Jess Glynne - Al­ways In Be­tween

Gay Times Magazine - - REVIEW - Words Nick Levine

De­spite hav­ing seven num­ber one sin­gles to her name, more than any other Bri­tish solo fe­male, Jess Glynne still feels a bit un­der­rated. Her rel­a­tively low-key per­son­al­ity is partly re­spon­si­ble – she lacks the knock­out charisma and gift of the gab that de­fines some pop stars, though she has spo­ken pretty plainly about not want­ing to be called bi­sex­ual. “I’m never go­ing to put a la­bel on my sex­u­al­ity and peo­ple should never feel un­com­fort­able about who they love,” she said in a 2015 in­ter­view.

But it’s also be­cause her mu­sic isn’t al­ways as char­ac­ter­ful as her fan­tas­tic voice, which – no shade in­tended - has a cer­tain goat-like qual­ity. Co-writ­ten with proven hit­mak­ers in­clud­ing Steve Mac (Ed Sheeran), Toby Gad (Bey­oncé) and Star­smith (El­lie Gould­ing), this sec­ond al­bum is an ef­fi­cient col­lec­tion of mid-tempo pop songs de­signed to rack up plenty of streams and shed-loads of air­play. Even when its mo­tives are trans­par­ent, the re­sults can be ef­fec­tive: cur­rent sin­gle All I Am clearly apes her pre­vi­ous hit Don’t Be So Hard on Your­self, but that doesn’t stop it be­ing a de­cent hand­bag house banger. Thurs­day, co-writ­ten with Ed Sheeran, is a very on-trend self-ac­cep­tance song that should res­onate with many lis­ten­ers. “I won’t wear makeup on Thurs­day, be­cause who I am is enough,” Glynne sings stir­ringly.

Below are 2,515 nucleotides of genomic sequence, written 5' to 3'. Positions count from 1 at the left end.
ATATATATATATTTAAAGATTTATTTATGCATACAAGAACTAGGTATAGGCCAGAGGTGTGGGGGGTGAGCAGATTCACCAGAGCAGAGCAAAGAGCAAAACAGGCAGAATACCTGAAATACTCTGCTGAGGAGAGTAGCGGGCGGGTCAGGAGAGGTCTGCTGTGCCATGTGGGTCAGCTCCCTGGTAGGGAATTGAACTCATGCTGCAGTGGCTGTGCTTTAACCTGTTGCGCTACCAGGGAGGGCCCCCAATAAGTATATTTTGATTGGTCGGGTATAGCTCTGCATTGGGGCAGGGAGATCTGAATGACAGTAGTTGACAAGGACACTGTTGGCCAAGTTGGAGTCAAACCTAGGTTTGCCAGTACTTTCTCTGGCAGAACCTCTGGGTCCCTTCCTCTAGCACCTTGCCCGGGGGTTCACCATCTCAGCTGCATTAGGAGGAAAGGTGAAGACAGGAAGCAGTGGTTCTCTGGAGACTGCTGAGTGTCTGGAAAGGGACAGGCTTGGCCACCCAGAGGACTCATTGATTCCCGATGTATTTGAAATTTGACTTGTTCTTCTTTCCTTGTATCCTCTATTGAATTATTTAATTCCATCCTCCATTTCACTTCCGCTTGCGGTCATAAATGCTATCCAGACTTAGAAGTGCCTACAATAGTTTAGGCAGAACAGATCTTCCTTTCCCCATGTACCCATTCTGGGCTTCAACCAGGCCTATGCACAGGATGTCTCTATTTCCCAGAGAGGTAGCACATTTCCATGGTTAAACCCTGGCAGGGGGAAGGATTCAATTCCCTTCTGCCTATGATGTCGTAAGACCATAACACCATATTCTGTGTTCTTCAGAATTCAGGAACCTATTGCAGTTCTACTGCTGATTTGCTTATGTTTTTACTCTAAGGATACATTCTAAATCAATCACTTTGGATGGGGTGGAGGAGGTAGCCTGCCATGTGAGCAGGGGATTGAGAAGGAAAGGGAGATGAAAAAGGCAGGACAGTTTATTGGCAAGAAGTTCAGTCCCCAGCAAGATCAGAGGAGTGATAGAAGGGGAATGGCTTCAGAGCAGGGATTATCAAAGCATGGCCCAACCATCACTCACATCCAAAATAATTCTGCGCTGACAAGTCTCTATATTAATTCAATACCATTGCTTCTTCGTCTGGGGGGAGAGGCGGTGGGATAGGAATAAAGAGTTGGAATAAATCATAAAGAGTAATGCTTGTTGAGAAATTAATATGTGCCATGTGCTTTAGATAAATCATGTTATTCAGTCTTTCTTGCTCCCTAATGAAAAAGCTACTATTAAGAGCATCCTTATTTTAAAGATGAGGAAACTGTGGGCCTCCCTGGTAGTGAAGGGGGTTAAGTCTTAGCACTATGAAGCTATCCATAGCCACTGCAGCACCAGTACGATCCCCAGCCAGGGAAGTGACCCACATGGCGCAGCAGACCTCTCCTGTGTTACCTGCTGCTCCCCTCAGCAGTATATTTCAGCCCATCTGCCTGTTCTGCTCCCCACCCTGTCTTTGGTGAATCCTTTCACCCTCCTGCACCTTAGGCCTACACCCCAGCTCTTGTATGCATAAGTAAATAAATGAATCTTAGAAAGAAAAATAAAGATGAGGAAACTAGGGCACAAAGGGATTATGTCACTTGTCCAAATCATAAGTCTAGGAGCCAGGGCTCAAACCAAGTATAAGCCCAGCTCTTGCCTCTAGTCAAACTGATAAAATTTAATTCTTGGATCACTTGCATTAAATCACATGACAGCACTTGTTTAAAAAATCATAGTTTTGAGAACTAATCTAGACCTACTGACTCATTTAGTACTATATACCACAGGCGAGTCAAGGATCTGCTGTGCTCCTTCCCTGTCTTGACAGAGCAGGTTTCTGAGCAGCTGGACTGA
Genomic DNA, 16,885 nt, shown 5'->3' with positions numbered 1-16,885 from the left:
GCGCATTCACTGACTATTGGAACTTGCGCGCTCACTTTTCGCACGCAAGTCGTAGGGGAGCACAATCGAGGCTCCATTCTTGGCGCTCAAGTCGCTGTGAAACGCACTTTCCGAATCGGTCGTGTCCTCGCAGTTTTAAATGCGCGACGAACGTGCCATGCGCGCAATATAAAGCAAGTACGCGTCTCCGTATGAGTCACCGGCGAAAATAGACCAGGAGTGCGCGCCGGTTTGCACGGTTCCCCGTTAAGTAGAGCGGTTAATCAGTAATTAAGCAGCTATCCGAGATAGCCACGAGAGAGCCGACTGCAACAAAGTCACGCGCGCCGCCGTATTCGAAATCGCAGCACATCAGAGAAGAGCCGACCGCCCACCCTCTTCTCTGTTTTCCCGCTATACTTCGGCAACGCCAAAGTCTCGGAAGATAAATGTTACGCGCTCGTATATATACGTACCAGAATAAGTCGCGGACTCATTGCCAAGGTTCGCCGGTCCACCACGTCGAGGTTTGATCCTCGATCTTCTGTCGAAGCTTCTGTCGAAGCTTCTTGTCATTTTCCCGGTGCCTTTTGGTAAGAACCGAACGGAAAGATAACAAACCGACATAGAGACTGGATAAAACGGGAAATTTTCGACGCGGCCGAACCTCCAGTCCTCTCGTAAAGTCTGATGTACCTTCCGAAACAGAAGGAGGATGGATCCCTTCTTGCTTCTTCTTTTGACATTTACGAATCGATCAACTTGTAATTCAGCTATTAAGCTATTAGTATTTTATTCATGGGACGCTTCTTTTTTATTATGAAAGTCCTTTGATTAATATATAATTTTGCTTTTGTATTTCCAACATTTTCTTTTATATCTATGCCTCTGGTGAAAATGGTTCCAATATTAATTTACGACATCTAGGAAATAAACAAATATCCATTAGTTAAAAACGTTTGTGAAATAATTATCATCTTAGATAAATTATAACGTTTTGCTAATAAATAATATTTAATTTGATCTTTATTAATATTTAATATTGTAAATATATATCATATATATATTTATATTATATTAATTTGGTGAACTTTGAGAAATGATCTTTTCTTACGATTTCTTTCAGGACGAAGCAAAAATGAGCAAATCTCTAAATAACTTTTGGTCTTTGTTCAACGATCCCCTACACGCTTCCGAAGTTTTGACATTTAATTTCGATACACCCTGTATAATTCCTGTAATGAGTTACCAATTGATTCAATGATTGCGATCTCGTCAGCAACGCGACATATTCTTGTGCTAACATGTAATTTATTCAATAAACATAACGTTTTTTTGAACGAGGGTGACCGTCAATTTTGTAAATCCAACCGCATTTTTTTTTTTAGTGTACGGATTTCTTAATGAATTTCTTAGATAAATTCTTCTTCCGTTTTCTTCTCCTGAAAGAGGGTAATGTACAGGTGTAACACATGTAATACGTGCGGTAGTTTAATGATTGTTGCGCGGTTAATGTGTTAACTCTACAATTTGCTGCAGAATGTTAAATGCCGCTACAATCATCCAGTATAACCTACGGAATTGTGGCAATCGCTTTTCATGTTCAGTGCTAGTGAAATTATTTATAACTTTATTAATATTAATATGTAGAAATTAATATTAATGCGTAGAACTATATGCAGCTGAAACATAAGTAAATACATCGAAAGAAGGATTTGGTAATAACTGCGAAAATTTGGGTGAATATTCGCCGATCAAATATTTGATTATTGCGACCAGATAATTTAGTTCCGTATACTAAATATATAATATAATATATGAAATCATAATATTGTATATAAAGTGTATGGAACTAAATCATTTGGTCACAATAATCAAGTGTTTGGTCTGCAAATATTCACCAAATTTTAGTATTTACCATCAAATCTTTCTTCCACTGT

At times, Glynne’s plain-speak­ing lyrics can slip into cliché: I’ll Be There fea­tures the al­most com­i­cally ba­nal cou­plet: “When you still can’t feel the rhythm of your heart / And you see your spirit fad­ing in the dark.” But else­where, her re­lat­able qual­ity is enor­mously ap­peal­ing. When she sings “I’m break­ing my si­lence ‘cause I’ve had a few” on cur­rent sin­gle All I Am, she’s ev­ery­one who’s fi­nally piped up and said their piece af­ter a cou­ple of con­fi­dence-boost­ing vodka so­das. Rollin’, an Afrobeat-flavoured jam tucked away at the end, fea­tures the sur­pris­ingly salty hook: “Fuck your games, this ain’t the way I’m rollin’!” It’s a shame Glynne doesn’t let rip like this more of­ten.

The re­sult is an al­bum that sounds rea­son­ably con­tem­po­rary but never cool, whose catchy songs don’t al­ways stay lodged in your brain for as long as they’re sup­posed to. Al­ways in Be­tween will prob­a­bly con­tinue Glynne’s run of chart suc­cess, but its slightly ten­ta­tive ti­tle feels all too ap­pro­pri­ate.

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